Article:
But not every fan is ultra-engaged. Back in snowy Calgary, Amara Dunne has not analyzed K-pop too heavily. ”I saw some friends working on dance moves and wanted to try it too,” the eight-year-old said of the lure of K-pop. “It’s cool!”

Reporter : Andrew Salmon
Featured Commentator : Bernie Cho [DFSB Kollective]


Music Press Asia : Inconsistency In Korea’s Music Chart Systems 

What is Korea’s current issues in the music industry affecting artists?

Music Press Asia interviews Bernie Cho, Presideent of DFSB Kollective at Music MattersPart 2.

What happens when there’s 3 separate music charts nationwide?

Korea has seen some of Asia’s largest musical export in 2018 and it doesn’t seem to be showing and signs of slowing down. With Blackpink signed to Interscope Records in a deal to promote the K-pop girl group outside of Asia, it also marks the beginning of, a shift, for potential possibilities for other artists to follow suit. Korea, like many leading markets in the music industry, are suddenly seeing a surge of artists’ music exports due to a demand never seen before in music history in the region. And music charts naturally became a nationwide concern stipulated heavily especially from the indie artists and labels.

In a brief chat with DFSB Kollective – a Seoul-based artist and label services agency that specializes in providing international digital media, marketing, and distribution solutions to over 480 Korean pop music artists – President, Bernie Cho expresses the inconsistency of Korea’s music chart systems and calling for a more unified chart systems equivalent to Album Equivalent Unit (AEU), a system established in the United States.

Featured Commentator : Bernie Cho [DFSB Kollective]


Music Press Asia : How Is Korea’s Music Export Going To Look Like in 2019

The surge in export of K-pop music is dominating the music market worldwide. What are the effects of this popularity for the last decade?

Korean music is just about to see the fruit of a government funded entertainment initiative to launch the Korean music pop culture out of Korea.Part 1.

Perhaps, one of the latest news surrounding the K-pop world is YG Entertainment’s deal with Interscope Records. The deal is some of the most telling of what’s happening to the demand for Asian artists, K-pop artists in particular – YG has signed a deal with Interscope to cover promotion and distribution outside of Asia. This marked a significant power shift in what Korean artist can now demand and YG is keeping the most exciting pie to itself, if not, for just a little longer.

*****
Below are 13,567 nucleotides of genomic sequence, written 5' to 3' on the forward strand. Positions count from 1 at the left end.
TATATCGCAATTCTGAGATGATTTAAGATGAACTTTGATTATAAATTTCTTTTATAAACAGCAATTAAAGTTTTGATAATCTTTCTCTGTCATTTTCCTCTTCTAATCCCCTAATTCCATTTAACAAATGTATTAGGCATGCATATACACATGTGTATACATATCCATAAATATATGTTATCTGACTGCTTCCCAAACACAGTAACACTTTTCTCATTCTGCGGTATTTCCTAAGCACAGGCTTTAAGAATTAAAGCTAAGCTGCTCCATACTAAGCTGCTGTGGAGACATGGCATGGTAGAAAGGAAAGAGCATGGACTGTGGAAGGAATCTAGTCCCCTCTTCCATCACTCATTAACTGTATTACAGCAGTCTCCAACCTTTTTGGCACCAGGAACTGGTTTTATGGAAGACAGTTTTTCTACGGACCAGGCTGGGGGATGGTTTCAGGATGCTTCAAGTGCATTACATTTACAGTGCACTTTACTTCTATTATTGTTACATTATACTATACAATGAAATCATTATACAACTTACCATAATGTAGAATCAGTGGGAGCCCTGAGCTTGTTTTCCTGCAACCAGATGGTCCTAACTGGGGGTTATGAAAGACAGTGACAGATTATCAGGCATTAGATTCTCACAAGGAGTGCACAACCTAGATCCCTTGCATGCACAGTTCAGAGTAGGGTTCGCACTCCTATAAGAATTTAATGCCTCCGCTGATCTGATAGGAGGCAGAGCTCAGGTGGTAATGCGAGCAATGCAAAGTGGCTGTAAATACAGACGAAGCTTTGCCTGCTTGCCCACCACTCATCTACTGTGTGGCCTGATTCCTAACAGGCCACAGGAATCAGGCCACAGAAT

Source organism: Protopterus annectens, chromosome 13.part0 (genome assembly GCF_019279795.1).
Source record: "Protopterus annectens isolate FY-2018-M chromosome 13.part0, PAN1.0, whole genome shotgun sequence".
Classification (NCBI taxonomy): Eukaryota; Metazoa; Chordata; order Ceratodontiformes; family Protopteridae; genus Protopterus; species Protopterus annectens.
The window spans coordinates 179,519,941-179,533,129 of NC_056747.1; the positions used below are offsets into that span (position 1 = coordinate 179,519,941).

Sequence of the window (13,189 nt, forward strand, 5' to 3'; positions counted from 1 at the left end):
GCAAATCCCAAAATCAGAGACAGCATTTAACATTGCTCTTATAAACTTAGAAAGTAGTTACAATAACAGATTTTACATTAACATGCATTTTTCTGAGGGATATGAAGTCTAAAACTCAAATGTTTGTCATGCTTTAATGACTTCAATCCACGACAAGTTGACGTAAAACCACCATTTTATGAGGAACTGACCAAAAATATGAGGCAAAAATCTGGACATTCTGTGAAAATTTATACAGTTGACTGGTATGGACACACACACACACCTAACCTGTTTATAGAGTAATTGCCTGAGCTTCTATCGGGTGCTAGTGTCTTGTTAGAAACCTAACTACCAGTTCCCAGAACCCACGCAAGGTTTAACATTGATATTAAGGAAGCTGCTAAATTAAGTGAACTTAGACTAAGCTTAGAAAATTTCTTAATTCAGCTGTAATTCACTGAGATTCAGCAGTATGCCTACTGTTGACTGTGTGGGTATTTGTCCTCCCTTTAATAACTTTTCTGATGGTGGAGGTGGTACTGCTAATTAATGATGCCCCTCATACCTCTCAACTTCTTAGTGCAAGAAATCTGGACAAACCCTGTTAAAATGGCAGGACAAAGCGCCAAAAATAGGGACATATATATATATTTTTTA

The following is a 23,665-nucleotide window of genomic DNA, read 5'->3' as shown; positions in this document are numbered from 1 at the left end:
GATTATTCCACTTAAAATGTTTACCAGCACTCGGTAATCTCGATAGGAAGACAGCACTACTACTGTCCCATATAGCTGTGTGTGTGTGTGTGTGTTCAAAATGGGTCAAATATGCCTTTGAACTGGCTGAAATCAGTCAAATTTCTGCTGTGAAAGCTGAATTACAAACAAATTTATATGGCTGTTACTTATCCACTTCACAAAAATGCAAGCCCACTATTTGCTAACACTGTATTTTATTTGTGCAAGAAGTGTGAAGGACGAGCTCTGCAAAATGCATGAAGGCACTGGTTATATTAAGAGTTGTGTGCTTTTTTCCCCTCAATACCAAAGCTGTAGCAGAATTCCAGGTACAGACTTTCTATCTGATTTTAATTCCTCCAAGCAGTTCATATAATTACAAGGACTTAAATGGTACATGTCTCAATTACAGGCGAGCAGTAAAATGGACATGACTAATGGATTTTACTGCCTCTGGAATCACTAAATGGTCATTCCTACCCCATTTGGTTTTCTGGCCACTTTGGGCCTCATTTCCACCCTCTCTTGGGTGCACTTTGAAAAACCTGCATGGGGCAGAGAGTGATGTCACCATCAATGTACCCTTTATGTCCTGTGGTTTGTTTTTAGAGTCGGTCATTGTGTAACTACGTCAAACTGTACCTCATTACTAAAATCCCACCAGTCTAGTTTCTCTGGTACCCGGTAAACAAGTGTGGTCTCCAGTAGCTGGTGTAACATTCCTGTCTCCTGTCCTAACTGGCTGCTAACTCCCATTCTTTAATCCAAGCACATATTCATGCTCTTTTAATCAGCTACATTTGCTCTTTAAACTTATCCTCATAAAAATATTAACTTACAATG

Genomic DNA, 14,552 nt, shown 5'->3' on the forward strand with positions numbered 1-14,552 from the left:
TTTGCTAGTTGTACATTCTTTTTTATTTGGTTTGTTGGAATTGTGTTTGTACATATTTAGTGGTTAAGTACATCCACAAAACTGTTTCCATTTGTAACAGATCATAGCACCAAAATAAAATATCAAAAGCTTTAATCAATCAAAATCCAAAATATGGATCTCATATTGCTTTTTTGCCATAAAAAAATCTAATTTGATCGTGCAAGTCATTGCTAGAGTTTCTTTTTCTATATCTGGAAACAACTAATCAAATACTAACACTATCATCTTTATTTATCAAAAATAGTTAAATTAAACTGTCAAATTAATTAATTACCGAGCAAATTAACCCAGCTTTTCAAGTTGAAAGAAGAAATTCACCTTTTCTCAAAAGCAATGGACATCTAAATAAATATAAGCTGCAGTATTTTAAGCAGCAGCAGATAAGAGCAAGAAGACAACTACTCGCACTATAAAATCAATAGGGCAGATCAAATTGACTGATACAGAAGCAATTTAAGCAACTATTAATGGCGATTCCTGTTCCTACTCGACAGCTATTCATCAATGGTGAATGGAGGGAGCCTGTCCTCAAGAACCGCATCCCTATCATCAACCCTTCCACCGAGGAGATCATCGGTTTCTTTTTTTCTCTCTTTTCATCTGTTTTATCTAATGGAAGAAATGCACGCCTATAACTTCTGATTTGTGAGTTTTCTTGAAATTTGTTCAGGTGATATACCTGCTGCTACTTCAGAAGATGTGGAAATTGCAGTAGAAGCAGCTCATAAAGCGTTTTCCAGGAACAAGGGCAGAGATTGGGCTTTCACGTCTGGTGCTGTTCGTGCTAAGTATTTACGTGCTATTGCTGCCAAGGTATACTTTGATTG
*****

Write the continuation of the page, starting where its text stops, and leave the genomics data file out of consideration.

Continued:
Catch our interview with Bernie Cho, founder  of DFSB Kollective on his opinion for streaming, K-pop’s demand and the confusingly outstanding demand for girl and boy groups more instantly famous for their fashion and dance rather than its music. While we at Music Press Asia are still confused that how artists on our music charts no longer play an instrument or write their music, but rather, still  demand such worldly idolization.  We salute to their youth and vitality for some of the largest population – youth –  crazy for Asia’s “pop culture” in today’s entertainment world.

Featured Commentator : Bernie Cho [DFSB Kollective]


CNN : Can K-Pop stars have personal lives? Their labels aren't so sure

K-Pop band Triple H. There was controversy after it was revealed members Hyuna (middle) and E'Dawn (right) were dating.

If Taylor Swift was a South Korean artist, she would be in deep trouble.

At the height of her fame, the American singer's dating life was a key element of her music, with the smash success of hits like "We Are Never Ever Getting Back Together" driven in part by the real-life relationship drama that helped inspired them.

Unlike their western counterparts, for whom making their romantic lives public can be a key part of promotional activities (including allegedly staged relationships), K-Pop stars are often forbidden from disclosing personal details, with some even having a "no dating" clause in their contracts.